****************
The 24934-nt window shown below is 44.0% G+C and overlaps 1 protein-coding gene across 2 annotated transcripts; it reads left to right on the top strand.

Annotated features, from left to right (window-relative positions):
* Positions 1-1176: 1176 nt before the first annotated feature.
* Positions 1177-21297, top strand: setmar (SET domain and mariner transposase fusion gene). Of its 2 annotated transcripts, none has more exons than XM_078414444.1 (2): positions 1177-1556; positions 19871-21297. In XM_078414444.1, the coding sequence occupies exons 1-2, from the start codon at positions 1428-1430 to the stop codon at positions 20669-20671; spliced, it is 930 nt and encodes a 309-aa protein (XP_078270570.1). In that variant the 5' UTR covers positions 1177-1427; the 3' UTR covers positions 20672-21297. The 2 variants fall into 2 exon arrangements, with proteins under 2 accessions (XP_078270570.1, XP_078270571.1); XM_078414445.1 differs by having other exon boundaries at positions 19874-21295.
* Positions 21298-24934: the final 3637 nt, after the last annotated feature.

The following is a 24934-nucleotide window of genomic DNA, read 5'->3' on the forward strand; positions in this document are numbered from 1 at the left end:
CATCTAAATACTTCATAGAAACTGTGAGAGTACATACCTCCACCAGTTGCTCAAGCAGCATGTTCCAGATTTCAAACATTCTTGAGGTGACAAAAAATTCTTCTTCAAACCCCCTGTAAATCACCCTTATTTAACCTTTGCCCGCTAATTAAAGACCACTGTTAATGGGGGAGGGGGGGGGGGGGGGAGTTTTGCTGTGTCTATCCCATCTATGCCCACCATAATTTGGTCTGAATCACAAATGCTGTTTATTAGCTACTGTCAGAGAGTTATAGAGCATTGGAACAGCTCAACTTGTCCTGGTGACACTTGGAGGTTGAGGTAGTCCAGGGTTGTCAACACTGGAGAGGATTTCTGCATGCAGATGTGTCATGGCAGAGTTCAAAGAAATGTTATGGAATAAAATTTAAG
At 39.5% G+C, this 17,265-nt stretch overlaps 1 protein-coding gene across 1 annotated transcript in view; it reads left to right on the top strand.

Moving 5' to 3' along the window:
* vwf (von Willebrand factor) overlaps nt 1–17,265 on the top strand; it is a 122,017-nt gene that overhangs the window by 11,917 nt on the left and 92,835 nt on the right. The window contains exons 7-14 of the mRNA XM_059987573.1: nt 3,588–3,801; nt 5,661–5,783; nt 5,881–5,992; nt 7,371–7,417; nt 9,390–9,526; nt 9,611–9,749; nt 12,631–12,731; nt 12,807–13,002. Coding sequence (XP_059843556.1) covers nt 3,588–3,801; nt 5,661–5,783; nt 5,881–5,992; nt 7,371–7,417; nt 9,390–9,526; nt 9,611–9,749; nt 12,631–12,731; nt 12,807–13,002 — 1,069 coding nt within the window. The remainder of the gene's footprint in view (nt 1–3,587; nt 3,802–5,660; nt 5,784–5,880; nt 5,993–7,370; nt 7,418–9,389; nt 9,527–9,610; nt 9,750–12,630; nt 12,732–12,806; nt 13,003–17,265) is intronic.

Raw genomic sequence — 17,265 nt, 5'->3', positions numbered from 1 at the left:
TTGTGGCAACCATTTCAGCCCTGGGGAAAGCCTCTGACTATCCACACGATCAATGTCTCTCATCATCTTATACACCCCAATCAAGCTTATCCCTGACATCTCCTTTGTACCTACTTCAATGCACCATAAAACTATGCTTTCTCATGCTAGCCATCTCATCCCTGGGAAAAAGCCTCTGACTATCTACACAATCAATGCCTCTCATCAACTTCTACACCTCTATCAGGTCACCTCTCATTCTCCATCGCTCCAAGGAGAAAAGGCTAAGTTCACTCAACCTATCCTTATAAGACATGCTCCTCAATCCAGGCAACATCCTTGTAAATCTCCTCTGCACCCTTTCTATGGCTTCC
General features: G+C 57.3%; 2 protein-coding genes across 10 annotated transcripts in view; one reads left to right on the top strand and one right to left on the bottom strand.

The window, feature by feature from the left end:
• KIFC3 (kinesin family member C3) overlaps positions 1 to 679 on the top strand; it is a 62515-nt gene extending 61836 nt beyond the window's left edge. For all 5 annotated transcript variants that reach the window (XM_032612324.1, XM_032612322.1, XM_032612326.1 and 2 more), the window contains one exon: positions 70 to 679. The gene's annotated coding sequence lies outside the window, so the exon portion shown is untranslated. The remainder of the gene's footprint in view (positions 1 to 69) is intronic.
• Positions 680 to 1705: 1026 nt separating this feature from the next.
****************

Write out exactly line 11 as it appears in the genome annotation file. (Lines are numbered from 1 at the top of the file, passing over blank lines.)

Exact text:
Raw genomic sequence — 17,265 nt, 5'->3', positions numbered from 1 at the left: